Spring migration is in full swing! Attract migrants to your yard with water, play some bird bingo, try a quiz on tanagers, and much more!
An e-newsletter brought to you by the publishers of Bird Watcher’s Digest and Watching Backyard Birds. Proudly sponored by Carl Zeiss Sports Optics.

Ten Birds to Attract with Water

Moving water in your backyard created by a mister or dripper is a fantastic way to attract birds. During spring and fall migration, when species not normally found in your area are passing through, an attractive birdbath can make them stop to bathe or drink. Make sure your bath is clean and in a spot where you can easily observe it throughout the day. Here are a few of the interesting birds to watch for at your birdbath.
Native Ad Pic

Dreaming of your next birding expedition?

The Adirondacks has a never-ending mix of uplands and lowlands, wetlands and boreal forests, making it the perfect destination for birders looking to check out a wide range of avian species.

Have You Tried Bird Bingo?
Like many of you, the staff at Bird Watcher’s Digest has been spending a lot of time lately in our backyards and local patches keeping an eye on the birds. To keep things interesting, especially as avian activity ramps up with spring migration, we offer a fun twist on your socially distant birding—Bird Bingo!
38df6b32-2a0d-439f-b337-de2848dd3cd9.png

It's Time for Tanagers: Take Our Pop Quiz!
From spring through late summer, tanagers brighten our world with their tropical flair. Each of these species winters south of the United States; in some cases, as far south as Bolivia and Argentina. We share North America with them for a few short, warm months. How much do you know about these colorful birds?
38df6b32-2a0d-439f-b337-de2848dd3cd9.png

Top 10 Reasons to Be a New Bird Watcher
More people are watching birds today than ever before; its popularity as a pastime has been growing rapidly over the past few years—especially the past few months! Birding’s tremendous ripple effect as a hobby has influenced everything from ecotourism to optics manufacturers. But why do people take up bird watching?
38df6b32-2a0d-439f-b337-de2848dd3cd9.png


38df6b32-2a0d-439f-b337-de2848dd3cd9.png

#BirdsOnTheBrain
ATTENTION, BIRDWIRE SUBSCRIBERS: We want to hear from you! Each issue of BirdWire includes a poll question for our audience. Visit our website to offer your input and see results from your fellow readers!
Have you introduced someone to bird watching this spring?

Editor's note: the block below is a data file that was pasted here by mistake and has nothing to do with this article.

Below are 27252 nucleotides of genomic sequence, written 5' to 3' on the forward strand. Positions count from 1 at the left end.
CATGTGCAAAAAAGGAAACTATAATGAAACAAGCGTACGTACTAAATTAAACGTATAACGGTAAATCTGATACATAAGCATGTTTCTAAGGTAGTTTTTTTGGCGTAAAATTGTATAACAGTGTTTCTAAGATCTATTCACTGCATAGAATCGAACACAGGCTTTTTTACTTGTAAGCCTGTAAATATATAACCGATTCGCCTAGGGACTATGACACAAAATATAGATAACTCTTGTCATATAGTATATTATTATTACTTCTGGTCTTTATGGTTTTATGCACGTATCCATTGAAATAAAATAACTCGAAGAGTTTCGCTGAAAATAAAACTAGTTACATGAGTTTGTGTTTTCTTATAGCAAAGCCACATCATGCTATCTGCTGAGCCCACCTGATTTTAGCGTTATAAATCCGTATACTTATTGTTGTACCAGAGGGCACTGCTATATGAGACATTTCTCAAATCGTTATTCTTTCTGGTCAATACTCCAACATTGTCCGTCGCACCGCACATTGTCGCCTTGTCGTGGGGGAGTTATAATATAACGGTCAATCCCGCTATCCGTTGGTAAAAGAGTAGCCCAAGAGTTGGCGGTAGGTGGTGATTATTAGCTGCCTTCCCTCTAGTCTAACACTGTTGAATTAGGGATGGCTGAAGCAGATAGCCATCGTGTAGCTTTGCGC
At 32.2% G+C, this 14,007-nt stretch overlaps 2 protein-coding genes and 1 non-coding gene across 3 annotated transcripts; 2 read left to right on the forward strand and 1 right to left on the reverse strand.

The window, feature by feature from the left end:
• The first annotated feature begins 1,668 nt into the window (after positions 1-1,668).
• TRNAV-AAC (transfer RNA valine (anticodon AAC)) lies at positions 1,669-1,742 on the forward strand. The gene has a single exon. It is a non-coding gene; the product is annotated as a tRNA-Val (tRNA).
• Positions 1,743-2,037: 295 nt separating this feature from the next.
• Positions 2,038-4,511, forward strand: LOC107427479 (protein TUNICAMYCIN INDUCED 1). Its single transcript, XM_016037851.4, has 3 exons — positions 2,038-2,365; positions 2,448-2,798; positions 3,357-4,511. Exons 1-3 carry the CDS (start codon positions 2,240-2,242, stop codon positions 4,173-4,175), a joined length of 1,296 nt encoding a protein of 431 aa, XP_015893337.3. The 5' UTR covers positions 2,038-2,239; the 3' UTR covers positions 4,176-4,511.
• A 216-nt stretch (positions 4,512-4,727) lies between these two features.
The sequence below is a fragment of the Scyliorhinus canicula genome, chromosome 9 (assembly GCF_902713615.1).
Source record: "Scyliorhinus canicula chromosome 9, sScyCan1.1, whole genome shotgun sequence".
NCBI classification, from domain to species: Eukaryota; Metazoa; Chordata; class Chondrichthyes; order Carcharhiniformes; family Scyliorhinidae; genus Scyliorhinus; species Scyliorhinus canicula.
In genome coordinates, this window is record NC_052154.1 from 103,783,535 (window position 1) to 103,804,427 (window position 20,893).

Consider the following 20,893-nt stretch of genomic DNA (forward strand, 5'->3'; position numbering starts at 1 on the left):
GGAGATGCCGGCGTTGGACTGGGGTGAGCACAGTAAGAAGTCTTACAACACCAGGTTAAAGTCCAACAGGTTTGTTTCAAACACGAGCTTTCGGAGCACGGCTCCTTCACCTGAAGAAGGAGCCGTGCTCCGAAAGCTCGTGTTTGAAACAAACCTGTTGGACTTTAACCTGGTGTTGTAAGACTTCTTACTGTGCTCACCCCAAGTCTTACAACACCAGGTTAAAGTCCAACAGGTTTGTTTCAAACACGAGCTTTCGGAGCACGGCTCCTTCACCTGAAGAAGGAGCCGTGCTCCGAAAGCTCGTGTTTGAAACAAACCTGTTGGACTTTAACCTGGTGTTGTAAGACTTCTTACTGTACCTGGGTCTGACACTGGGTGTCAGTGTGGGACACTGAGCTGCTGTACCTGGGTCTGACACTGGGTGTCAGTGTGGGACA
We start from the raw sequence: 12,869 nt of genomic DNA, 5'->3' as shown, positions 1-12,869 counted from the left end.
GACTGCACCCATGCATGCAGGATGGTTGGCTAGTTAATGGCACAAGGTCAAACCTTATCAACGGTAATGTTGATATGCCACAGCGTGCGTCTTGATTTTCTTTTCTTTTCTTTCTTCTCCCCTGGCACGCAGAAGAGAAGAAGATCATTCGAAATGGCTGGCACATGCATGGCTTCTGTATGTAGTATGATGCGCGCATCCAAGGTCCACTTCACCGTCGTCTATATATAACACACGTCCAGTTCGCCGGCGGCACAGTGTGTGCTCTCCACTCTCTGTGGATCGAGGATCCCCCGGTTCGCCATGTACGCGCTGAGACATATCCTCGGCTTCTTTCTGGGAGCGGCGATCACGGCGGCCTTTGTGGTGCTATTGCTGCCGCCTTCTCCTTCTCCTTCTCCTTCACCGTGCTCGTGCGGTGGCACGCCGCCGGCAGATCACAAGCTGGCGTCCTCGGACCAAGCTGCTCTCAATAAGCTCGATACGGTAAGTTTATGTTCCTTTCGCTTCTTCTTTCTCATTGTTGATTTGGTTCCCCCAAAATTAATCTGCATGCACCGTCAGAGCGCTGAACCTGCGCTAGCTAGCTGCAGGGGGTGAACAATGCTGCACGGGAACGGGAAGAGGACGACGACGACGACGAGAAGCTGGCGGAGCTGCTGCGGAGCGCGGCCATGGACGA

RESULTS OF LAST ISSUE'S POLL: In the last issue of BirdWire, we asked if you had spied any nests in your backyard this spring. We have a lot of observant bird watchers in the audience! 38% have seen two or more nests, 43% have observed at least one nest, and only 19% have yet to see a nest. Thanks to all who participated!



38df6b32-2a0d-439f-b337-de2848dd3cd9.png

The Legacy of Bird Watcher's Digest, Part 3
Editor Dawn Hewitt continues the tale of BWD's colorful history. In the final installment, she takes a look at how the heart of BWD has always been about connecting birders, and connecting people with birds. 
38df6b32-2a0d-439f-b337-de2848dd3cd9.png

Out There with the Birds Podcast Episode #67: The Perils and Pitfalls of Editing a Bird Magazine
Bird Watcher’s Digest Editor Dawn Hewitt provided the keynote presentation for the eighth annual (and first-ever virtual) Hatchie BirdFest, on April 24, 2020. Her talk was a nod to her beloved, late boss, Bill Thompson, III, who occasionally presented a perpetually evolving talk titled “The Perils and Pitfalls of Bird Watching.” Dawn’s is an informative celebration of the thrills and challenges of assembling North America’s oldest popular birding magazine. This podcast also features a beautiful and moving original song written by Bob Raines for the 2020 Hatchie BirdFest, and performed along with Sam Raines, titled “All That’s Left of Eden.”
38df6b32-2a0d-439f-b337-de2848dd3cd9.png
On Newsstands Now:
Watching Backyard Birds: June 2020
38df6b32-2a0d-439f-b337-de2848dd3cd9.png
If you love backyard birds, then you should be reading Watching Backyard Birds. It's the ONLY North American magazine devoted exclusively to backyard birds and the people who watch and enjoy them. Created by the friendly staff at Bird Watcher's Digest, every issue of Watching Backyard Birds is full of engaging, entertaining, and enlightening content and images.
  • Get one year (6 bimonthly issues) only $16.00*
  • Print subscribers get the digital issue FREE!
* Canadian and international shipping apply. Orders shipping to Ohio are subject to sales tax.
38df6b32-2a0d-439f-b337-de2848dd3cd9.png
OUR COVER SPECIES
Bullock's Oriole
While eight oriole species brighten backyards across the US, the Bullock's is a western specialty found fairly frequently in yards with scattered trees.
38df6b32-2a0d-439f-b337-de2848dd3cd9.png
ASK BIRDSQUATCH
Advice on Injured Birds and Identifying Buckthorn
Our hairiest columnist answers reader questions about how best to help a lame cardinal and on distinguishing native varieties of buckhorn that benefit wildlife.
38df6b32-2a0d-439f-b337-de2848dd3cd9.png
WATCHER AT THE WINDOW
Beauty Is…
Is it possible to spend a lifetime in thrall of beauty? A country church sign sends naturalist Julie Zickefoose into a long reverie about the role of nature’s beauty in her life.


Follow BWD BWD on Pinterest Like Us on Facebook BWD on Instagram BWD on YouTube
38df6b32-2a0d-439f-b337-de2848dd3cd9.png
Copyright © 2020 Bird Watcher's Digest, All rights reserved.


Want to receive emails like this in your inbox?
You can join our mailing list »